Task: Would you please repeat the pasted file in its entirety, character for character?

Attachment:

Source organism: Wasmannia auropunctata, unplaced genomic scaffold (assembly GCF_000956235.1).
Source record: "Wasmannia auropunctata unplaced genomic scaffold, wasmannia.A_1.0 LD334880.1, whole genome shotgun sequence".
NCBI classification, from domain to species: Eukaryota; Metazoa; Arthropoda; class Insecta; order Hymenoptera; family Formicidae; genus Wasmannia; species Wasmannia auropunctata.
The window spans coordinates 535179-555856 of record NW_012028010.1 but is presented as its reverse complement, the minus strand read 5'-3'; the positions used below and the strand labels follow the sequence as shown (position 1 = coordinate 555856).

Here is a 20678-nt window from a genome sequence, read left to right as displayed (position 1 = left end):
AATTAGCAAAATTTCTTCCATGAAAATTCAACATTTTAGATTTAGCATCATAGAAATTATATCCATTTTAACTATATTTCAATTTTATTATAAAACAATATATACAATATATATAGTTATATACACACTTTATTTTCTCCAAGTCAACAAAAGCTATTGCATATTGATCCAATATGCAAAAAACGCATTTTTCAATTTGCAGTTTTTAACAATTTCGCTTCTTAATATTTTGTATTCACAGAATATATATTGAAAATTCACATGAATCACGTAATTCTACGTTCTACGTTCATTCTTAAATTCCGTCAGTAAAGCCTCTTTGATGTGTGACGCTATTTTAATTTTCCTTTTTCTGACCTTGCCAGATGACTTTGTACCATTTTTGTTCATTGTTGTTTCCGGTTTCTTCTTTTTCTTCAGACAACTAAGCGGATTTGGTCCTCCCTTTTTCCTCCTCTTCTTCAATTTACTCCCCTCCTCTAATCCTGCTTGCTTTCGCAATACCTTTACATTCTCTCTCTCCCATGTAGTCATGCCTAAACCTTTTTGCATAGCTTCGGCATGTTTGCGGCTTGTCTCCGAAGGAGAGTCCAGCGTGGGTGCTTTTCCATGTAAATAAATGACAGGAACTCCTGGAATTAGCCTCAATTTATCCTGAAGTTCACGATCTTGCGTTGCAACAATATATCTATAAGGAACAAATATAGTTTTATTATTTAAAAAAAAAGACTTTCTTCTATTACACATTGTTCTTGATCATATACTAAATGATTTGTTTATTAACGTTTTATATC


Source organism: Wasmannia auropunctata, unplaced genomic scaffold (assembly GCF_000956235.1).
Source record: "Wasmannia auropunctata unplaced genomic scaffold, wasmannia.A_1.0 LD334880.1, whole genome shotgun sequence".
NCBI classification, from domain to species: Eukaryota; Metazoa; Arthropoda; class Insecta; order Hymenoptera; family Formicidae; genus Wasmannia; species Wasmannia auropunctata.
The window spans coordinates 535179-555856 of record NW_012028010.1 but is presented as its reverse complement, the minus strand read 5'-3'; the positions used below and the strand labels follow the sequence as shown (position 1 = coordinate 555856).

Here is a 20678-nt window from a genome sequence, read left to right as displayed (position 1 = left end):
AATTAGCAAAATTTCTTCCATGAAAATTCAACATTTTAGATTTAGCATCATAGAAATTATATCCATTTTAACTATATTTCAATTTTATTATAAAACAATATATACAATATATATAGTTATATACACACTTTATTTTCTCCAAGTCAACAAAAGCTATTGCATATTGATCCAATATGCAAAAAACGCATTTTTCAATTTGCAGTTTTTAACAATTTCGCTTCTTAATATTTTGTATTCACAGAATATATATTGAAAATTCACATGAATCACGTAATTCTACGTTCTACGTTCATTCTTAAATTCCGTCAGTAAAGCCTCTTTGATGTGTGACGCTATTTTAATTTTCCTTTTTCTGACCTTGCCAGATGACTTTGTACCATTTTTGTTCATTGTTGTTTCCGGTTTCTTCTTTTTCTTCAGACAACTAAGCGGATTTGGTCCTCCCTTTTTCCTCCTCTTCTTCAATTTACTCCCCTCCTCTAATCCTGCTTGCTTTCGCAATACCTTTACATTCTCTCTCTCCCATGTAGTCATGCCTAAACCTTTTTGCATAGCTTCGGCATGTTTGCGGCTTGTCTCCGAAGGAGAGTCCAGCGTGGGTGCTTTTCCATGTAAATAAATGACAGGAACTCCTGGAATTAGCCTCAATTTATCCTGAAGTTCACGATCTTGCGTTGCAACAATATATCTATAAGGAACAAATATAGTTTTATTATTTAAAAAAAAAGACTTTCTTCTATTACACATTGTTCTTGATCATATACTAAATGATTTGTTTATTAACGTTTTATATC